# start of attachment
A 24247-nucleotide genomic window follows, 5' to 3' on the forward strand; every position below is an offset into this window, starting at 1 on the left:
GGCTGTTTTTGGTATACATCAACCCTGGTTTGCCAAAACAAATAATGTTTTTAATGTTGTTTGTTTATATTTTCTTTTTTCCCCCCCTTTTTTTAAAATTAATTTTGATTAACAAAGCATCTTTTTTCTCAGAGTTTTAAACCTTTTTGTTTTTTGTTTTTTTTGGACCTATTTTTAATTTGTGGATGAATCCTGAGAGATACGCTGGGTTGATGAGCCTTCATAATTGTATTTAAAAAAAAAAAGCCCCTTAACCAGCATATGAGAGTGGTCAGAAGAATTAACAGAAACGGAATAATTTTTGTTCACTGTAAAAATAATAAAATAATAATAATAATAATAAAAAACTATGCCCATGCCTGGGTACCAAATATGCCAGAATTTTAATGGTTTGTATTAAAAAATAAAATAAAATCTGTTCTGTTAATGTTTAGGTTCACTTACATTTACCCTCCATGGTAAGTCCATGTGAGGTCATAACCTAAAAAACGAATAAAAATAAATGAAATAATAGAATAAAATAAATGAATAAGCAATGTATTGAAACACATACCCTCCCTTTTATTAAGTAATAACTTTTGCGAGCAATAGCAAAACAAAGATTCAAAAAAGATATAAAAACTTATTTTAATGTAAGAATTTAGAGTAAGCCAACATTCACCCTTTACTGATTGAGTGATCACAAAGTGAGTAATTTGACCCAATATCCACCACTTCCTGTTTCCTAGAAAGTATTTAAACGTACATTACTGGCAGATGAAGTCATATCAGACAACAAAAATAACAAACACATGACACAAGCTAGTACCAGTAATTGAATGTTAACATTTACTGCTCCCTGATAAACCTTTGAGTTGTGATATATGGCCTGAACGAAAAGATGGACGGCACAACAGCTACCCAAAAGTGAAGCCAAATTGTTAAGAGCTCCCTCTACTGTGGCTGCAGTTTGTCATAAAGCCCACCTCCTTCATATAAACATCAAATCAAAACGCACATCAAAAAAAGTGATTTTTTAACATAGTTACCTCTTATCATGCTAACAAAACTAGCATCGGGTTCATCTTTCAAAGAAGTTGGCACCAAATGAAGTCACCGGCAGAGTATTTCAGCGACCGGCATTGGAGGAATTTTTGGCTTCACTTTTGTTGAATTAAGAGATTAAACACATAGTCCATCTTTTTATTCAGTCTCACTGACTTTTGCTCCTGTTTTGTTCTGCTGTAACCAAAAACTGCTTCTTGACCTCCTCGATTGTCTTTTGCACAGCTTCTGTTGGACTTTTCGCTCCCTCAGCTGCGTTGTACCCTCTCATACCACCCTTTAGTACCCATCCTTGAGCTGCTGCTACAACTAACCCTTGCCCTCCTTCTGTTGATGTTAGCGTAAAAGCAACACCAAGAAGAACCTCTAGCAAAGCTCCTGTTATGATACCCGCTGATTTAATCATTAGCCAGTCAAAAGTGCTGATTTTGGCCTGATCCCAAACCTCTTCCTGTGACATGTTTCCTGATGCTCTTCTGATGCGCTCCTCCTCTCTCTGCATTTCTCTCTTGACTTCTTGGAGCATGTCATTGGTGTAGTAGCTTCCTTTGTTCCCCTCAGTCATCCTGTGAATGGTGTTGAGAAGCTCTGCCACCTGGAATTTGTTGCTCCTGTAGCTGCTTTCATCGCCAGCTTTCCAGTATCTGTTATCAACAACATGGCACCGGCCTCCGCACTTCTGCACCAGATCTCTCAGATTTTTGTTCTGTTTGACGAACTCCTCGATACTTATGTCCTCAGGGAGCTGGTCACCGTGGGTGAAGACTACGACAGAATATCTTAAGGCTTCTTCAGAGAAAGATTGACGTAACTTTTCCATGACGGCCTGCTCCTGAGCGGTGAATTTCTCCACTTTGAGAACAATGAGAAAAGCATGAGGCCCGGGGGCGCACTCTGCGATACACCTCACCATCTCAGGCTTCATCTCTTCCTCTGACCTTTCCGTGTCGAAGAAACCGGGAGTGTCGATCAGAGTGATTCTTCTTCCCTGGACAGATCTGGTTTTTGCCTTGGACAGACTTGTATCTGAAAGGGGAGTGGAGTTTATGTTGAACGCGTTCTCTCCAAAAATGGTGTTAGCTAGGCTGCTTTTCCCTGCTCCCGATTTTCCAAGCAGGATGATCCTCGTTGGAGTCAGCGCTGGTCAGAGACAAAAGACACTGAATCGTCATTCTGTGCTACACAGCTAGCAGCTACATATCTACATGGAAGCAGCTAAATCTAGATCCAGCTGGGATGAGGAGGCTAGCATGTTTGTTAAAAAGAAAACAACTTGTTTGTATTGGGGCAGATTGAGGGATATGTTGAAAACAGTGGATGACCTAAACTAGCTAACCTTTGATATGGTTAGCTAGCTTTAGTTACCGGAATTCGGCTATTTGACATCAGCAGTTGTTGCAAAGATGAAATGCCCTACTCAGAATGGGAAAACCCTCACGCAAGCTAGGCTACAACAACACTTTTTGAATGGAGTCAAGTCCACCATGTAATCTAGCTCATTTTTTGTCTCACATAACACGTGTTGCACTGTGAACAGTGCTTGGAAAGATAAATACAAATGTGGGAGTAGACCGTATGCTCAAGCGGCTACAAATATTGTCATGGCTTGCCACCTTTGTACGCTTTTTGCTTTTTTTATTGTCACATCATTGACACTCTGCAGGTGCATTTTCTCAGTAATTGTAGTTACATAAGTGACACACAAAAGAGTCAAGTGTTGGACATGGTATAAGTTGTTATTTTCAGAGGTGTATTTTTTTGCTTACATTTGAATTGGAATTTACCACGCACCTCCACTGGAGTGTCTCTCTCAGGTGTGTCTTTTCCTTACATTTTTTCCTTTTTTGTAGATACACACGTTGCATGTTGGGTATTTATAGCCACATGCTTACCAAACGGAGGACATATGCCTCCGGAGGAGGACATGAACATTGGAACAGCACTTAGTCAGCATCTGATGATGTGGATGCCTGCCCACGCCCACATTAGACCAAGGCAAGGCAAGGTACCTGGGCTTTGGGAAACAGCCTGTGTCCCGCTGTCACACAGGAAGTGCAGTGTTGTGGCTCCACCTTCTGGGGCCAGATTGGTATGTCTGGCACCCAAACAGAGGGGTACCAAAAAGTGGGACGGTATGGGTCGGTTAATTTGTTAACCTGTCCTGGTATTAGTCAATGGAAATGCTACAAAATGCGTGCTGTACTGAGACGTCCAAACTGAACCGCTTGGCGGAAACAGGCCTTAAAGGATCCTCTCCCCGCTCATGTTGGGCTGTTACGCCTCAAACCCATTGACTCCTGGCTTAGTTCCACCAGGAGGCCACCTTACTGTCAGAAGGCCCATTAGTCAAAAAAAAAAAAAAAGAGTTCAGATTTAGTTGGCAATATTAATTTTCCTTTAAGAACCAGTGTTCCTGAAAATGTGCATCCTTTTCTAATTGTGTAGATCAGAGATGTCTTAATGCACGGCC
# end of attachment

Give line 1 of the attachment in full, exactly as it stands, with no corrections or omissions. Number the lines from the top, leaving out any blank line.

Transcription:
A 24247-nucleotide genomic window follows, 5' to 3' on the forward strand; every position below is an offset into this window, starting at 1 on the left: